Most people don’t join violent extremist groups for ideological reasons. Instead, they join for social reasons – with someone they know, to connect with other people or to find a sense of purpose.
Questions continue to be raised as to why Australians are joining violent extremist organisations to fight overseas or threaten peace and order at home. Lots of people assume that things like poverty, poor education or mental illness cause terrorism, but research shows it’s more about identity, injustice and finding a sense of belonging.
It isn’t what you think
According to clinical and forensic psychologist Dr Kate Barrelle MAPS*, there are very few clear patterns that predict who will be drawn to violent extremism. Importantly, she says socioeconomic background, intellect or education level, mental illness and even psychopathology aren’t correlated with a person’s likelihood of joining an extremist group.
“Many people assume, say, that poverty causes terrorism and people radicalise because they come from a poor, lower socioeconomic background,” says Dr Barrelle. “We know from all the research that there is no pattern. For every person that comes from an impoverished background there is a person who comes from a very comfortable middle-class, or even wealthy, background.
“The same myth prevails with education as there are lots of people who get involved who haven’t finished school as well as lots of people with tertiary degrees.”
She says extremist groups favour members who can cooperate with others and work in a team, so they often exclude anti-social personality types.
The path to radicalisation
Most people do not join violent extremist groups for ideological reasons. In fact, radical ideas alone do not cause violent extremism. A vast number of people hold extreme, fundamentalist or radical religious or political ideas and will never go on to commit an act of violent extremism.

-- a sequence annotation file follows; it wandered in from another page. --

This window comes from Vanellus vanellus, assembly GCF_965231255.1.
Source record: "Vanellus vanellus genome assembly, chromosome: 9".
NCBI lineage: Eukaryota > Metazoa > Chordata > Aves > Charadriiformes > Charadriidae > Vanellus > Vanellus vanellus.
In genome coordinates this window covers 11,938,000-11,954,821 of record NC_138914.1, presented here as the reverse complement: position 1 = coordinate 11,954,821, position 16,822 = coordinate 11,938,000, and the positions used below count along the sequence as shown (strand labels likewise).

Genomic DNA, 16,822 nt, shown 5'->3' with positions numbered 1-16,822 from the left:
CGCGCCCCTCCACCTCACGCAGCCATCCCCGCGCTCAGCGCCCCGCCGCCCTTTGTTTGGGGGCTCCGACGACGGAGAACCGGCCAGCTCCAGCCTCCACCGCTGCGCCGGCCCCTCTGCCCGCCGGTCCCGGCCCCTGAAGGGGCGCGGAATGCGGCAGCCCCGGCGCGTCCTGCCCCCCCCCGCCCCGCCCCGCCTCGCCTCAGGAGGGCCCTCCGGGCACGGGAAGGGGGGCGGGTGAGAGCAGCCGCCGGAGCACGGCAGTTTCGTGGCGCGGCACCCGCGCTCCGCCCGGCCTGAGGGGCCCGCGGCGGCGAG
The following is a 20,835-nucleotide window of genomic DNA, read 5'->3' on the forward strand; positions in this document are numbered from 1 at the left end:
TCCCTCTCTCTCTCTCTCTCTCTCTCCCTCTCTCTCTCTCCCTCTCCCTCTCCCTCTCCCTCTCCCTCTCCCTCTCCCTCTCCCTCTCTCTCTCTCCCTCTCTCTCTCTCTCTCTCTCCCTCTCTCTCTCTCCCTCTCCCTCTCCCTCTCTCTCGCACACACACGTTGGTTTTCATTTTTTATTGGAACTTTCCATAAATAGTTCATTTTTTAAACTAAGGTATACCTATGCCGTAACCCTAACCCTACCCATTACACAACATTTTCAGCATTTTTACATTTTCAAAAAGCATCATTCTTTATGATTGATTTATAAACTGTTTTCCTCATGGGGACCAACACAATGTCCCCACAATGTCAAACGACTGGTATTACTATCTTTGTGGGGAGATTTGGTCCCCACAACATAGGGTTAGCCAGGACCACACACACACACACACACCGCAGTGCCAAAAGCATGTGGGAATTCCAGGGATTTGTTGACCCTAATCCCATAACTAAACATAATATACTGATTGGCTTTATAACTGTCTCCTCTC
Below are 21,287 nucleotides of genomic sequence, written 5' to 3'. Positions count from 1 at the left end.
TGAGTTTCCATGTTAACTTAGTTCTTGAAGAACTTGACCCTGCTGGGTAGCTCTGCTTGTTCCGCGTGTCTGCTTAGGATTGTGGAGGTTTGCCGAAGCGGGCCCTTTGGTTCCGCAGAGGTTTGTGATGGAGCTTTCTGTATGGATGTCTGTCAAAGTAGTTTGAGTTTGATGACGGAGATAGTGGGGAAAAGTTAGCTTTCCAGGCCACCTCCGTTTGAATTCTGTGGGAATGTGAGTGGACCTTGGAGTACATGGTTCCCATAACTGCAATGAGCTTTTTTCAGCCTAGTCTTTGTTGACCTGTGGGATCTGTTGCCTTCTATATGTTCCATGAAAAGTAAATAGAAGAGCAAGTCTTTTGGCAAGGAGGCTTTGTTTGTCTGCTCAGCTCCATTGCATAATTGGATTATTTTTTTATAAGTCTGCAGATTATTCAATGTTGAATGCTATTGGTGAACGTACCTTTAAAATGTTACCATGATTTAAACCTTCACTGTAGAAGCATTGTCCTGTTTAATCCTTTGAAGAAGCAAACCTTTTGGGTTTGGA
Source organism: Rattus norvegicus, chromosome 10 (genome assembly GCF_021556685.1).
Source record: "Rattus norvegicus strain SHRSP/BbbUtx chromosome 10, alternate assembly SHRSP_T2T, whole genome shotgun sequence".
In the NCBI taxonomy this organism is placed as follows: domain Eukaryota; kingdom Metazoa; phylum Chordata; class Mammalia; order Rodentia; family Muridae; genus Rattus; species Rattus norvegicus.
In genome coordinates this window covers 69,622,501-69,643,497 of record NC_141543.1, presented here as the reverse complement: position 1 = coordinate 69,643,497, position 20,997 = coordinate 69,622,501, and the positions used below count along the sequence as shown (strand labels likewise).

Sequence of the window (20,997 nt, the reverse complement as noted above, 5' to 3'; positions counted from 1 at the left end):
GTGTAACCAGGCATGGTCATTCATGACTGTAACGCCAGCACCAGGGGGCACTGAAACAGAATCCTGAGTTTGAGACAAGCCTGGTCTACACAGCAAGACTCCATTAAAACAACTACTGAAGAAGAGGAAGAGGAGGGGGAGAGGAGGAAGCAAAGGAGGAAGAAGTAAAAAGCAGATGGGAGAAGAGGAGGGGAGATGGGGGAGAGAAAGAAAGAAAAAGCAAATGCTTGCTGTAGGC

“Most people in the Western world join extremist groups for personal and social reasons and adopt the ideology because it’s the set of beliefs of the group they want to be a part of,” says Dr Barrelle. “A lot of people adopt the ideas after they join the group, not the other way around.”
Research shows people are more likely to join groups if people they know are involved. And for many new members, simply being part of the group is much more important than the ideology itself – religious, political or otherwise.
“The personal needs that being a member of the group meets are usually around identity and belonging, purpose and injustice. If I identify with the group, particularly if I feel disconnected from my family or other people around me, as humans we need to belong so I’ll seek out a place to belong. If a group floats past that happens to be one of these extremist groups and they make me feel like I belong, it doesn’t take much for me to adopt the ideas that come with it.”
This is an especially potent mix for people who feel angry and isolated. “Violent extremist ideologies are sort of like pre-packaged explanations of what’s wrong with the world, why bad things have happened to you, why bad things have happened to people like you and what you can go do about it,” says Dr Barrelle.
Once group membership and ideology is established people may consider violent acts. “What we generally see is a progression through three areas – social relations, ideology and criminal orientation – over time that culminate in an act of violent extremism,” says Dr Barrelle.
The way forward
Even though Australia has a higher percentage of young people fighting in foreign conflicts than some Western countries, it’s important to remember the numbers are very small. A report by the Lowy Institute estimates that there are less than 100 Australian foreign fighters.
Efforts at a national level to identify attacks by extremist groups have been very successful.
“In Australia we’ve spent a lot of money interrupting plots and we’ve done that extremely well,” says Dr Barrelle. “We’ve had very few actual incidents in Australia.”
She says this is because we’ve spent time building community resilience and have also recently begun to work with at-risk people, which is consistent with the well-known public health model of prevention and care.
“If there’s a person we know who’s facing issues that are leading them down an anti-social path, the ideal thing is being able to connect people back into existing services that meet a whole range of their needs that are otherwise being met by these groups,” says Dr Barrelle.
Ultimately, most people who join an extremist group will eventually leave at their choosing. “Disengagement from violent extremism is a very natural phenomenon,” says Dr Barrelle. “If people have adopted extreme and violent ideologies upon joining, sometimes it’s not as hard for them to let go of those beliefs because they weren’t deeply held in the first place.”